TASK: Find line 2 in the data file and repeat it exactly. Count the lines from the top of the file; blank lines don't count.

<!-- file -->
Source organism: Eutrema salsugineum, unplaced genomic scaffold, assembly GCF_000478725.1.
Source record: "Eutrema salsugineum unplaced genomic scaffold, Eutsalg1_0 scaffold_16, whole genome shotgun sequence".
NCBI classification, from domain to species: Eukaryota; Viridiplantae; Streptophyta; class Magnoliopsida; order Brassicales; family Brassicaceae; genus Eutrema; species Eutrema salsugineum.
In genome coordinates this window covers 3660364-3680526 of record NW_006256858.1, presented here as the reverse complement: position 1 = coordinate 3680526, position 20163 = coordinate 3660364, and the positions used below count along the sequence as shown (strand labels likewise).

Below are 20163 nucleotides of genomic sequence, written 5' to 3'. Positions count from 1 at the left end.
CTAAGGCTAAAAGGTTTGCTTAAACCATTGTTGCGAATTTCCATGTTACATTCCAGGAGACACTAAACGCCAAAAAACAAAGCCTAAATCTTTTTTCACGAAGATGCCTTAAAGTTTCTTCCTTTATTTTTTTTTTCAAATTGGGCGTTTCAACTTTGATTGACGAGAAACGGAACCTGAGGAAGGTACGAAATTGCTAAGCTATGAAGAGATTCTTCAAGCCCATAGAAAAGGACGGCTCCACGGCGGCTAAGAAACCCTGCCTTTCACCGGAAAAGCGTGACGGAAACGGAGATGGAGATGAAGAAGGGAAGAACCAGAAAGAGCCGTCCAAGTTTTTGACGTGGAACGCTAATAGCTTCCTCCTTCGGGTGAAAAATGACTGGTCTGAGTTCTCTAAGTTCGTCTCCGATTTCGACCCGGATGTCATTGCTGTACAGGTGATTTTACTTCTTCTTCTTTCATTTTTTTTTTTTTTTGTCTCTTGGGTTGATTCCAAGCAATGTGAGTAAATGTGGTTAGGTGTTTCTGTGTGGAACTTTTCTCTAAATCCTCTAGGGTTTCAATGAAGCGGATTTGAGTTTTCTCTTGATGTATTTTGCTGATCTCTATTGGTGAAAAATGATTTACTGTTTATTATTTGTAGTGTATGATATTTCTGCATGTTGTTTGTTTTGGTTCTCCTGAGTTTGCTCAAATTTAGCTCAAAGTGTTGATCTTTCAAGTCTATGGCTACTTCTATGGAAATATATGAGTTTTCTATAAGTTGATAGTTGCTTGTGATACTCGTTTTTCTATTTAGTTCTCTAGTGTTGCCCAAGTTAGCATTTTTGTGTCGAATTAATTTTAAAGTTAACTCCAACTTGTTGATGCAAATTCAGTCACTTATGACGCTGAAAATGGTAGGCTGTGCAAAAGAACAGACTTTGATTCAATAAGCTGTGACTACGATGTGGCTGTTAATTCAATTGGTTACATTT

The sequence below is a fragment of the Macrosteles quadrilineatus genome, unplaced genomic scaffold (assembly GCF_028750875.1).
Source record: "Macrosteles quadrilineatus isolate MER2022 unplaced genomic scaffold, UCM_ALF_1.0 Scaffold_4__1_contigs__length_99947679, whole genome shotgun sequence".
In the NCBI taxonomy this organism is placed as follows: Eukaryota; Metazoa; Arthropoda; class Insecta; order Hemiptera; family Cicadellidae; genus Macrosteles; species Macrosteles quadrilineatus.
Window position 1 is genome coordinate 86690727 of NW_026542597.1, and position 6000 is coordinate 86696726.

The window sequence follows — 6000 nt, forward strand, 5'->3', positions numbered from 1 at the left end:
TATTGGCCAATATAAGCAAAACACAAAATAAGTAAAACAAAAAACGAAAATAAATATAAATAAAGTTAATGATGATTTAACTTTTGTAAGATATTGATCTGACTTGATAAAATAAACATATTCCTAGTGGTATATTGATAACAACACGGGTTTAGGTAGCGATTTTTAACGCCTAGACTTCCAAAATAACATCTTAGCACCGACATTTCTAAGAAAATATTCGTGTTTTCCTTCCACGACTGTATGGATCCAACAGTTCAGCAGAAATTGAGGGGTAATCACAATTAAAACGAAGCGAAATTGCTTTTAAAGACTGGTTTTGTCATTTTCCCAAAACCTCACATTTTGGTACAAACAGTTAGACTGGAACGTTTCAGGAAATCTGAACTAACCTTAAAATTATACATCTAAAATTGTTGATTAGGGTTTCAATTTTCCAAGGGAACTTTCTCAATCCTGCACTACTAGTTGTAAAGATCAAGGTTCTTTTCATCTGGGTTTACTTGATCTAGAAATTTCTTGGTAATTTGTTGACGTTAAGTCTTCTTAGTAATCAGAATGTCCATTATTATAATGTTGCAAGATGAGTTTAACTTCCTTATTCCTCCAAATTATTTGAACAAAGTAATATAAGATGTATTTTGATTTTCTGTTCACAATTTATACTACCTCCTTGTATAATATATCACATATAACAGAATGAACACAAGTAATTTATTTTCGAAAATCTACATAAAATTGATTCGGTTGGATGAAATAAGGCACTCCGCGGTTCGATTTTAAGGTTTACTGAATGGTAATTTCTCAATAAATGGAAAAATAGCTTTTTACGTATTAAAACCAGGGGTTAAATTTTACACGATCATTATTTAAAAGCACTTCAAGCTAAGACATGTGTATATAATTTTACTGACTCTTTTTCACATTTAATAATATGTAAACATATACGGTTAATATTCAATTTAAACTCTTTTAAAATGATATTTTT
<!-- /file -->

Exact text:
Source record: "Eutrema salsugineum unplaced genomic scaffold, Eutsalg1_0 scaffold_16, whole genome shotgun sequence".